Web Series World News: Burnt Out

(Stareable) #1

Welcome to Web Series World News! Today’s topic:

When the hustle and grind stops being #goals and starts being #dangerous

Massively popular YouTuber Elle Mills uploaded a video this week called “Burnt Out At 19,” explaining the toll overnight popularity and the required workload to “make it” on YouTube was actively harmful to her mental health. Though she’s a more traditional “YouTuber” rather than a web series creator, her struggle speaks to the heart of many familiar frustrations- being your own boss, overworking yourself to keep up with trends and algorithms and maintaining relevance.

All this goes to show yet again that “success” doesn’t always lead to happiness, especially in the digital realm where constant access to new content can be demanded from your audience without regard to the creator’s ability to churn it out at the quality they want to upkeep. And yet more and more overworking yourself is glorified, especially for millennial and creative workers.

2 questions- 1, how can we as a community of artists stop glorifying being overworked? and 2, how are you maintaining artistic/professional boundaries to make sure you don’t hit a breaking point?

(Erica) #2

Nodding my head at “as a community of artists stop glorifying being overworked”. This is something that makes me cringe in some of the forums at reading others notes in how they made it and in this notion of underpaying ourselves and others for what we create. As if our creations are not paying us then we have to work elsewhere to earn an income.

Now I know we are all at different stages of our careers, and generally as artists we need to proof our worth at different points, so people see the value in investing in our work. I have certainly done that. But I made a couple of choices along the way, unless someone is a partner in our project or we were doing some sort of equatable exchange, I would pay them for their work. In the event I could not afford to pay them, then I would figure out how to do the work myself.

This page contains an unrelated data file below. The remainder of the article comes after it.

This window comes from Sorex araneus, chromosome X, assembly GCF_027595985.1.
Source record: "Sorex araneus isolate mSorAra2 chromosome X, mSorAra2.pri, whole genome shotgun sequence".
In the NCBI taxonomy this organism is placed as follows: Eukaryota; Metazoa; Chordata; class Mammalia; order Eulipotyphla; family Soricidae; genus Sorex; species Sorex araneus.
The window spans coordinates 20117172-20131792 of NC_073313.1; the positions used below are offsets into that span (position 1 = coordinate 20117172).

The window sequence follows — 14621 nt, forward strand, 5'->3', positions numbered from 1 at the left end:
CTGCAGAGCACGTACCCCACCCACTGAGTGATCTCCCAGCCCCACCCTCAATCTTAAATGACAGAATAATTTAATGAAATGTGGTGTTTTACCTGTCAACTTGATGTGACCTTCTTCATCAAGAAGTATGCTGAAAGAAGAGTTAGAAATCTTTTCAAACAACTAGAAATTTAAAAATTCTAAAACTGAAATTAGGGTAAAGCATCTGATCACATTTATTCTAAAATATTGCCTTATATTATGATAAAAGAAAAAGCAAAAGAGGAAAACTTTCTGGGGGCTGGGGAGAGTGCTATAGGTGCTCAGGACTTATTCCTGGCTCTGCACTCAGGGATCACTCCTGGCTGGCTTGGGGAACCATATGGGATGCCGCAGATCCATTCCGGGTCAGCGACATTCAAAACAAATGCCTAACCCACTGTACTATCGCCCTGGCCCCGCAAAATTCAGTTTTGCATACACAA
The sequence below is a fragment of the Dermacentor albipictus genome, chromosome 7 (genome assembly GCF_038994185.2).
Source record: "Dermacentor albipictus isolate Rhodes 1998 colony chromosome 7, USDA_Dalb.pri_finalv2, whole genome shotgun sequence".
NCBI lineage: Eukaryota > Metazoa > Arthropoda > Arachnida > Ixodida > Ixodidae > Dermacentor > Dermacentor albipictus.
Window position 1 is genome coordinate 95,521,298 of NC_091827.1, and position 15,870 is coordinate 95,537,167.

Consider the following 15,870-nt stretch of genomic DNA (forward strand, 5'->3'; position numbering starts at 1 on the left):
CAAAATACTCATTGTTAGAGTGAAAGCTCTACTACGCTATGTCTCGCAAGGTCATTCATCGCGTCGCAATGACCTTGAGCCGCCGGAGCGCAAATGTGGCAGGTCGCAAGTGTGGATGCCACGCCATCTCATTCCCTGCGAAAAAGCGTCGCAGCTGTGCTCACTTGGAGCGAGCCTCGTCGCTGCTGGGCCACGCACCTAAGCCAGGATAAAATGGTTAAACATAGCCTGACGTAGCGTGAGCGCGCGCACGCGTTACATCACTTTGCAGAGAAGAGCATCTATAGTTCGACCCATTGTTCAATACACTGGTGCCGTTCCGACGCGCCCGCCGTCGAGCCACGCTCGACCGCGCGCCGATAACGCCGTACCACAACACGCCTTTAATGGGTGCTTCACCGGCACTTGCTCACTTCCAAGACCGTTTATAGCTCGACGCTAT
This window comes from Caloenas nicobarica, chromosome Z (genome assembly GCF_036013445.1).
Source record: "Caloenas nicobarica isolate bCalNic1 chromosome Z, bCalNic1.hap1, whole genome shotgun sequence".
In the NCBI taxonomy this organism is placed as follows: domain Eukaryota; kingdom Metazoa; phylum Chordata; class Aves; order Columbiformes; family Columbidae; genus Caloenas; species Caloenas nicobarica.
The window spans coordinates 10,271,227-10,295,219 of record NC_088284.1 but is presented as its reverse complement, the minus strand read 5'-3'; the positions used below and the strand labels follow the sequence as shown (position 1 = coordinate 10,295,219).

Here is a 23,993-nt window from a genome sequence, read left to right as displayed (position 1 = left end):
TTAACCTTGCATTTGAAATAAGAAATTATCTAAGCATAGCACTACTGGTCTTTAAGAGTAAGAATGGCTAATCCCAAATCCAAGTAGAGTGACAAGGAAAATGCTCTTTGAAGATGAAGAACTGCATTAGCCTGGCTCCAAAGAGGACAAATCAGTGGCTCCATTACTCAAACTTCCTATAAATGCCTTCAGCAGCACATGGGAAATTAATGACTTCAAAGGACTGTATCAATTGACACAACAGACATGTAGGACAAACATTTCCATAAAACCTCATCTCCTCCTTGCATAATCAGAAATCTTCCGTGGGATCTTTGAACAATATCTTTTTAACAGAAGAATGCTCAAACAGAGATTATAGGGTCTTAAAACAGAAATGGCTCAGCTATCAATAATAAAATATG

This aided me in few ways:

  • I taught myself a lot of new things that have aided me in my career and have added to the teaching I do.

  • Having an increased understanding of different jobs has helped me understand what I am asking of others and what they need to do their jobs properly.

  • I finally understand my own value and that if I am paying others, I similarly need to pay myself.

Plus for a project to be sustainable and to fund future projects, we need to find funding solutions to creating our projects, in which the whole team gets paid properly, including ourselves.

Now don’t get me wrong, at the beginning we still need to put in the work. For me, that included building Roamancing.com and it’s surrounding storyworld, including our sizeable social media following. It also included me investing in Season 1 of Naturally Ours, in which everybody got paid, but me. But now that we can demonstrate the quality and audience response to Naturally Ours, we are hitting pause on filming, while I work at raising the financing for future seasons. This is important, as financing this properly will allow us to focus our energy, prevent me from burning out, and ultimately give us the means to invest in a pilot season to some of our other future series.

I know we all have our different approaches to all of this, but this is the path that at present seems to be making sense for me.

(Mark Mainolfi) #3

I really like that you’re highlighting the difference between the creative side of filmmaking and the business side. Whether we like it or not, both sides are necessary to make this kind of a thing a career. I also agree that getting yourself to really understand what you’re asking of others is very important in being an effective producer.